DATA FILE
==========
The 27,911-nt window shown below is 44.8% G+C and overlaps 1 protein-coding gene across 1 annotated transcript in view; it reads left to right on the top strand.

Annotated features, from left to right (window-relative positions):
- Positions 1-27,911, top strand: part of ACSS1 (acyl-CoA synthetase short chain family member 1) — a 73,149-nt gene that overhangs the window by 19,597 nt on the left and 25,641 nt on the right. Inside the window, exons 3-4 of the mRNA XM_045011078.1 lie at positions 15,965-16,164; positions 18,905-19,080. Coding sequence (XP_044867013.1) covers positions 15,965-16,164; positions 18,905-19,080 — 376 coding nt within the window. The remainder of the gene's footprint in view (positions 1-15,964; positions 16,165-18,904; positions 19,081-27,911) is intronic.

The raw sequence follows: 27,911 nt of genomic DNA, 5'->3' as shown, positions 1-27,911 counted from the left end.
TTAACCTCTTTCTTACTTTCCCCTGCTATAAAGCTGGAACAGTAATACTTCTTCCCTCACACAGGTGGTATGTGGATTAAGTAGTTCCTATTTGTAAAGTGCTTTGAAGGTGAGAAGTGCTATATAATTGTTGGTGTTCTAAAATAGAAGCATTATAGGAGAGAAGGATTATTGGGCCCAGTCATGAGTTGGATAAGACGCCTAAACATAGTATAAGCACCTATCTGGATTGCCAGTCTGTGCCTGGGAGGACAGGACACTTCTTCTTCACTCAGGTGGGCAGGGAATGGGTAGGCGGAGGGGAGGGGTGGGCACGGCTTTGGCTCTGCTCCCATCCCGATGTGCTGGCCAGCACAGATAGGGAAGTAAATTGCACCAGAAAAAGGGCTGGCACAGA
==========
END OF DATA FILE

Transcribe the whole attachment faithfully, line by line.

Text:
The 27,911-nt window shown below is 44.8% G+C and overlaps 1 protein-coding gene across 1 annotated transcript in view; it reads left to right on the top strand.

Annotated features, from left to right (window-relative positions):
- Positions 1-27,911, top strand: part of ACSS1 (acyl-CoA synthetase short chain family member 1) — a 73,149-nt gene that overhangs the window by 19,597 nt on the left and 25,641 nt on the right. Inside the window, exons 3-4 of the mRNA XM_045011078.1 lie at positions 15,965-16,164; positions 18,905-19,080. Coding sequence (XP_044867013.1) covers positions 15,965-16,164; positions 18,905-19,080 — 376 coding nt within the window. The remainder of the gene's footprint in view (positions 1-15,964; positions 16,165-18,904; positions 19,081-27,911) is intronic.

The raw sequence follows: 27,911 nt of genomic DNA, 5'->3' as shown, positions 1-27,911 counted from the left end.
TTAACCTCTTTCTTACTTTCCCCTGCTATAAAGCTGGAACAGTAATACTTCTTCCCTCACACAGGTGGTATGTGGATTAAGTAGTTCCTATTTGTAAAGTGCTTTGAAGGTGAGAAGTGCTATATAATTGTTGGTGTTCTAAAATAGAAGCATTATAGGAGAGAAGGATTATTGGGCCCAGTCATGAGTTGGATAAGACGCCTAAACATAGTATAAGCACCTATCTGGATTGCCAGTCTGTGCCTGGGAGGACAGGACACTTCTTCTTCACTCAGGTGGGCAGGGAATGGGTAGGCGGAGGGGAGGGGTGGGCACGGCTTTGGCTCTGCTCCCATCCCGATGTGCTGGCCAGCACAGATAGGGAAGTAAATTGCACCAGAAAAAGGGCTGGCACAGA